Utilities have a problem: the public wants 100% renewable energy, and quick
Renewable energy is hot. It has incredible momentum, not only in terms of deployment and costs but in terms of public opinion and cultural cachet. To put it simply: Everyone loves renewable energy. It’s cleaner, it’s high-tech, it’s new jobs, it’s the future.
Read the entire article at Vox.
The Sierra Club notes that so far in the US, more than 80 cities, five counties, and two states have committed to 100 percent renewables. Six cities have already hit the target. The group RE100 tracks 152 private companies across the globe that have committed to 100 percent renewables, including Google, Ikea, Apple, Facebook, Microsoft, Coca-Cola, Nike, GM and Lego.
The timing of all these targets (and thus their stringency) varies, everywhere from 2020 to 2050, but cumulatively, they are beginning to add up. Even if policymakers never force power utilities to produce renewable energy through mandates, if all the biggest customers demand it, utilities will be mandated to produce it in all but name.
The rapid spread and evident popularity of the 100 percent target has created an alarming situation for power utilities. Suffice to say, while there are some visionary utilities in the country, as an industry, they tend to be extremely small-c conservative. They do not like the idea of being forced to transition entirely to renewable energy, certainly not in the next 10 to 15 years. Getting to 100 percent quickly means lots of “stranded assets,” i.e., shutting down profitable fossil fuel power plants.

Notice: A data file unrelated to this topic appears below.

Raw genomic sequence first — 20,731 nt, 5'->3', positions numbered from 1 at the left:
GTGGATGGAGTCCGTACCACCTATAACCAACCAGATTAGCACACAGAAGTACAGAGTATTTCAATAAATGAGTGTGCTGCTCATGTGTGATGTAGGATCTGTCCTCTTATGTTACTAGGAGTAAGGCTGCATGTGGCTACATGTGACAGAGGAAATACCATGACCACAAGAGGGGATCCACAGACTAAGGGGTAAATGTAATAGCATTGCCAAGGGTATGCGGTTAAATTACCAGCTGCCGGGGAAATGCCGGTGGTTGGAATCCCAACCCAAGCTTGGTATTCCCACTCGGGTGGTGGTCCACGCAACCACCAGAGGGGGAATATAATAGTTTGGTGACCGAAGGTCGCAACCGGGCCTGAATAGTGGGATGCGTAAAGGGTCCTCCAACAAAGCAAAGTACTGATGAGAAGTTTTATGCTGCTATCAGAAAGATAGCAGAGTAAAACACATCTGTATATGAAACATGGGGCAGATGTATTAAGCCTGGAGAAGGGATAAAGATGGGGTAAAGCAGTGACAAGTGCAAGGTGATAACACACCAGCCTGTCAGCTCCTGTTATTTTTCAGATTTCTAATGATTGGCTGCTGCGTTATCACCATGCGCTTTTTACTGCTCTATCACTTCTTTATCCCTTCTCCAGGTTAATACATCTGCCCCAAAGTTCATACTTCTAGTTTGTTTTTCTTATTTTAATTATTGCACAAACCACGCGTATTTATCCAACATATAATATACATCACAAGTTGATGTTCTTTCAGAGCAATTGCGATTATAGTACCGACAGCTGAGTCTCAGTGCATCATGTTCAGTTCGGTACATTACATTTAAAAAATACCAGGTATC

The industry’s dilemma is brought home by a recent bit of market research and polling done on behalf of the Edison Electric Institute, a trade group for utilities. The work was done by the market research firm Maslansky & Partners, which analyzed existing utility messaging, interviewed utility execs and environmentalists, ran a national opinion survey, and did a couple of three-hour sit-downs with “media informed customers” in Minneapolis and Phoenix.
The results are striking. They do a great job of laying out the public opinion landscape on renewables, showing where different groups have advantages and disadvantages. The takeaway: Renewables are a public opinion juggernaut. Being against them is no longer an option. The industry’s best and only hope is to slow down the stampede a bit (and that’s what they plan to try).